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DSL-007 Does Pharmacy Contribute to Delays in Hospital Discharge?
  1. V Marvin,
  2. S Kuo,
  3. D Linnard
  1. Chelsea and Westminster Hospital, Pharmacy Dept, London, UK


Background Efficient management of patient flow including timely discharge from hospitals is vital. Patients in UK hospitals are commonly given individually labelled medicines to take home (TTOs). It is perceived by the multidisciplinary team at our hospital that waiting for these medicines is a significant rate-limiting step in the discharge process.

Purpose We examined the timeframes around TTO prescribing, dispensing and patient discharge in order to identify delays and any negative impact of the pharmacy processes involved.

Materials and Methods All TTO prescriptions entered into the pharmacy electronic log on one day in May 2012 were examined retrospectively. Once dispensed, TTOs are logged ‘off’ and sent by pneumatic chute system direct to the ward. This log and the hospital electronic prescribing system store relevant data including the time a TTO is written, dispensed and the patient discharged.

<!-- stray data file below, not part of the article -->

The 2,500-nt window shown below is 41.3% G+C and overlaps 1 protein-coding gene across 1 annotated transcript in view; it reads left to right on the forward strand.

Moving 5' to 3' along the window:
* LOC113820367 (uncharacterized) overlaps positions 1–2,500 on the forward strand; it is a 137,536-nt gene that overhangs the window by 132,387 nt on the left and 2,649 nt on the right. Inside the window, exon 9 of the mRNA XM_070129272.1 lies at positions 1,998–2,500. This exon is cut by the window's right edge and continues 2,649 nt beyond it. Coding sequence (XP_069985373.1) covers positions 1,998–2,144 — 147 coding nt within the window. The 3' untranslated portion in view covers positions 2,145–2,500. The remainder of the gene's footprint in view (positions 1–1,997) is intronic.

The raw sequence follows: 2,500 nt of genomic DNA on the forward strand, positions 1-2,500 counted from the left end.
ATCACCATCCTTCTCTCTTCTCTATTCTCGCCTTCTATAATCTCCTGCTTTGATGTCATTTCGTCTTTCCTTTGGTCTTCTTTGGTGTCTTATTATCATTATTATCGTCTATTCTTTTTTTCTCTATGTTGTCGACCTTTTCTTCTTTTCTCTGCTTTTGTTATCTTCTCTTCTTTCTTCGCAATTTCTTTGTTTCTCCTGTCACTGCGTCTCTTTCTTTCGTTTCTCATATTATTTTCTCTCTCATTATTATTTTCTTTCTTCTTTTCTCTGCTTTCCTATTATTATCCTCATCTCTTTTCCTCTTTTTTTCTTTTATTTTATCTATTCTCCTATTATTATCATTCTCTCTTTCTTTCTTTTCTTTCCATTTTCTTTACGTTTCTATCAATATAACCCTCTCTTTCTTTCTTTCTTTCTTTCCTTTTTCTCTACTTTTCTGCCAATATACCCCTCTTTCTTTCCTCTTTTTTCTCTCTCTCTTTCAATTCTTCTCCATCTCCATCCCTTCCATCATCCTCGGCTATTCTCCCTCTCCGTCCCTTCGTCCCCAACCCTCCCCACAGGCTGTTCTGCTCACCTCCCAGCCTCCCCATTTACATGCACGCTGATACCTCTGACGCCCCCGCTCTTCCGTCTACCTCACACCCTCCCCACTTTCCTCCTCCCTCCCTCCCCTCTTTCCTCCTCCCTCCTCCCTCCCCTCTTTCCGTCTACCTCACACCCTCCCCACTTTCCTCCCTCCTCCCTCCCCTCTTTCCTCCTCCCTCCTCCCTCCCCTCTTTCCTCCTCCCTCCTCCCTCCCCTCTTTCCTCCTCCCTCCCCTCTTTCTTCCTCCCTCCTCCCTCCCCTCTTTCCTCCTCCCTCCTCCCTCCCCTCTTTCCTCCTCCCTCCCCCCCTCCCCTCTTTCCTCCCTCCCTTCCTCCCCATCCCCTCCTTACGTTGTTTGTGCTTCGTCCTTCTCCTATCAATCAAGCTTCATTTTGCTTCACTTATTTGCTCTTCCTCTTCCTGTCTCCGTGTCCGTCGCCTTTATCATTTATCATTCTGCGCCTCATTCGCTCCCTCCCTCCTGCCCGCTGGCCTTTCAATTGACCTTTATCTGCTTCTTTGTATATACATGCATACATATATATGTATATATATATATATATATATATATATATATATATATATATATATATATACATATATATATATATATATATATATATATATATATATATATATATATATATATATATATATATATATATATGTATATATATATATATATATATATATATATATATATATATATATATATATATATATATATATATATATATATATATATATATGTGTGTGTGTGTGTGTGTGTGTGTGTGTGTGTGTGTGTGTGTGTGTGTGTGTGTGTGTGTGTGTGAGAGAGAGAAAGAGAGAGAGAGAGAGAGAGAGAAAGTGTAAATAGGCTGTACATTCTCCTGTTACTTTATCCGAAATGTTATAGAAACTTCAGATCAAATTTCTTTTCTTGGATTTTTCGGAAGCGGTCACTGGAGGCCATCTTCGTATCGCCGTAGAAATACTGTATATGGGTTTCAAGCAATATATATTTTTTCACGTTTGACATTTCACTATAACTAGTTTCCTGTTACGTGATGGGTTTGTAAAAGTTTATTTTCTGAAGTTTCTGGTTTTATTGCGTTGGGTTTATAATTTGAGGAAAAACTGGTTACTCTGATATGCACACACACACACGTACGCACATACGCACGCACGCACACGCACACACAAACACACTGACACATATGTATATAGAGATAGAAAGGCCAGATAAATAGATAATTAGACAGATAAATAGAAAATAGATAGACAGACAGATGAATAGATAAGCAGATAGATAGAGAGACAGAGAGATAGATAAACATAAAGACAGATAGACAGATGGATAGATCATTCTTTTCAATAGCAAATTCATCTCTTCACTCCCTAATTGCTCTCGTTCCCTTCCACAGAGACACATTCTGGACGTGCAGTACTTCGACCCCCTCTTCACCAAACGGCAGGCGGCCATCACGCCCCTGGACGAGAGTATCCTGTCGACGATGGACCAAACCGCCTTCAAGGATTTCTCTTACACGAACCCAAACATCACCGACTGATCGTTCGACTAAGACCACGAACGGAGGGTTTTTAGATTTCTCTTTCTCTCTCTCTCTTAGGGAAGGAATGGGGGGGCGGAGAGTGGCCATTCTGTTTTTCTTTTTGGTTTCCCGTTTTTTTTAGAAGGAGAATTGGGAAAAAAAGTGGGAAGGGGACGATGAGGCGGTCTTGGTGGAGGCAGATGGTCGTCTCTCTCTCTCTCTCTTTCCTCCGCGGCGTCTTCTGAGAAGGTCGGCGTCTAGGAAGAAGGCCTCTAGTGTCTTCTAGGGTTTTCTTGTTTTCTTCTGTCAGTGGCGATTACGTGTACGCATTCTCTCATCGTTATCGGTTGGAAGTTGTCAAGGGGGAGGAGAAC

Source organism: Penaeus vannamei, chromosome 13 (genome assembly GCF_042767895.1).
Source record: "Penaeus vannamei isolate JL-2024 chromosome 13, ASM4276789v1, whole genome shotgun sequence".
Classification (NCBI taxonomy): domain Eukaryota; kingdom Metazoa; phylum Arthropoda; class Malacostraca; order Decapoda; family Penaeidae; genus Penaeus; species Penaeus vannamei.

Results A total of 65 TTOs were dispensed in the pharmacy. (Others are prepared in a satellite unit, not included in this study). Only 18% were prescribed more than 24 hours before discharge. Writing of TTOs clustered around 11am–4pm whereas patient discharges were around 12–1pm and 2–6pm. Nearly 90% of TTOs were ready within 2 hours of the prescription being written. The average time from writing a TTO to the patient’s discharge was 2.5 hours. The average dispensing time per patient was 1.2 hours. The Pharmacy element accounted for less than half the time patients were waiting for TTOs.

Conclusions The perception that dispensing of TTOs is responsible for significant delays in patient discharge is unfounded. There is a lag time between TTOs being ready and the patient going home which merits further investigation. The clustering of TTO writing infers that very few are written until the morning ward rounds are finished. Options are being explored to encourage earlier writing times such as including TTO-transcribing pharmacists on consultants’ rounds.

No conflict of interest.

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